http://sat.collegeboard.org/practice/sat-question-of-the-day?src=R&questionId=20130218 (This link takes you to today’s question. If you use my archive, you will see the question related to my SAT explanation for that date.)
The answer is E. Well, this is a rare occasion! Since I did the the question in a very similar way to the SAT staff’s explanation, I can’t do anything but complement them on their way of doing this question. Congrats to them.
However, I did employ a Wizard’s Strategy when doing the question that saved a lot of time. Plus, my approach is based on understanding some things about our opponent, the test writer. I know that the test writers pick numbers for a reason. In this case, I saw that their integers (7 and 13) are prime numbers. Keeping in mind, “The world of math is a world of patterns,” I used easier prime numbers, 3 and 5, instead of their prime numbers. Now I did everything in my head and avoided using the time eating monster that you call a calculator! 3 times 5 is 15 and 15 along with all of its multiples are in both S and T (the intersection). Doing this helped me not worry about how much is 7 times 13 and all of that product’s multiples. In short, I just used a different pair of prime numbers to answer the question.
Now to be truthful, I just did that example to prove a point. (I didn’t really use 3 and 5; I just told that story so you could learn something about math.) The test writers love questions about prime numbers and their characteristics. When you multiply them, certain things happen that the SAT and ACT folks think you should know. It is one of the numerous patterns that show up on the test and you need to take advantage of those patterns. There are a gazillion opportunities (okay maybe only a dozen or more) on every test to improve your score by using the patterns that exist in the world of math. For example, what would you have done if the test writer had used p and q and told you that they were “prime numbers greater than 2” instead of 7 and 13? Then, by golly you should have substituted 3 and 5 like I did in my previous example.
Do a sample question like this from a real SAT test. Go to page 702 in the Official SAT Study Guide and do question number 17. For an explanation, watch my DVD #4. I refer you there so that you can really see something important about this test: your SAT opponent uses the same questions time after time and just changes the way they set them up. Today’s Question of the Day and that question both are based on the same issue: multiplication of prime numbers. There’s a pattern to the products of prime numbers. Use the patterns on the test to raise your score!
I wonder what those sneaky test writers from the cornfields of Iowa (ACT staff) have in store for us this morning.
http://www.act.org/qotd/ (The ACT staff does not put a date on their questions so if you click on an archived blog, you’ll get today’s question and the old explanation. Sorry. The SAT staff has dated their questions; so, the archive is helpful. The ACT folks simply don’t do that.)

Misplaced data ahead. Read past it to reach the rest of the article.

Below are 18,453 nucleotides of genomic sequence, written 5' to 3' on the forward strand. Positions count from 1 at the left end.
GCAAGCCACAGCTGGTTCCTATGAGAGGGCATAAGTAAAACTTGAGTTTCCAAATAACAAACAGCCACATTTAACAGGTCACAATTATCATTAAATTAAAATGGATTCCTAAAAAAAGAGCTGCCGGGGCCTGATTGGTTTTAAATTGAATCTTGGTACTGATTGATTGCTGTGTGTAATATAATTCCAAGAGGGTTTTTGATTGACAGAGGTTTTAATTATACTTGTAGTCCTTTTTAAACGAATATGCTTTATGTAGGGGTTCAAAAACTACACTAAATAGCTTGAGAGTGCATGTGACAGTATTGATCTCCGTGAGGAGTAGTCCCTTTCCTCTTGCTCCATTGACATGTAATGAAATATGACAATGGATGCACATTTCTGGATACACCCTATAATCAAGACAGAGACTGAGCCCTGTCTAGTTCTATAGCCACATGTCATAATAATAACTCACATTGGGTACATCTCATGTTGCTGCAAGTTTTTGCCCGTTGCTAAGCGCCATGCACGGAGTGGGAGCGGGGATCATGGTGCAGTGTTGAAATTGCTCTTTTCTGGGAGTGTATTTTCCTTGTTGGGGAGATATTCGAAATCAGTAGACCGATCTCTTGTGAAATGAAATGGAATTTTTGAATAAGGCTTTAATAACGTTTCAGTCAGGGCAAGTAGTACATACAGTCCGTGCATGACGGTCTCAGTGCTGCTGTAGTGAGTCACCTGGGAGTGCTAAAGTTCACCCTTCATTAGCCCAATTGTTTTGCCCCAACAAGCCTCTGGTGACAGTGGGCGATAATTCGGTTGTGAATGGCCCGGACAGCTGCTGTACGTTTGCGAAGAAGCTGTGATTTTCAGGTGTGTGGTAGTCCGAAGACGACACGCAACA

The answer is H. The ACT explanation is a good one and you should read it if you missed this question.
Those of you who have been following my blog for a while know what I’m going to say next; so you can quit reading now and I’ll wish you a nice day! If you are new to the blog, you should read on.
This question is a perfect example of how the ACT English Test “Directions” are awful and the test writers should be embarrassed. They tell you to read the whole passage first and then come back and do the questions. Shame on them! That’s isn’t directions; it is advice and it is awful advice. It wastes an awful lot of time to do that. It simply isn’t necessary. For example, you only had to read this sentence to get it right. You didn’t need to read anything else to do it. Enough said.
If your schools are closed today, I hope you enjoy your day and spend the extra time doing some practice getting ready for the SAT and/or ACT (hopefully both). Doing these Questions of the Day is really helpful and you need to do real test questions from the Official SAT Study Guide and the Real ACT Prep Guide. They are the only sources of actual test questions; all other prep books have fake tests in them! Those tests are fabrications and to varying extents don’t accurately reflect the real tests. Use the real thing in the manuals I recommend. (No, I’m not on the SAT or ACT staff and earn money from their sales of these books. Just follow my blog and you’ll see that I’m quite critical of their explanations on many occasions. It’s just that I believe in using real practice questions and those manuals provide them–others don’t.)
It’s cold here this morning (35). Would somebody from the South send me some warm weather? Oh wait, I live in Florida. It isn’t supposed to get this cold–spring should be here. It is supposed to be over 80 by the end of the week; I can’t wait.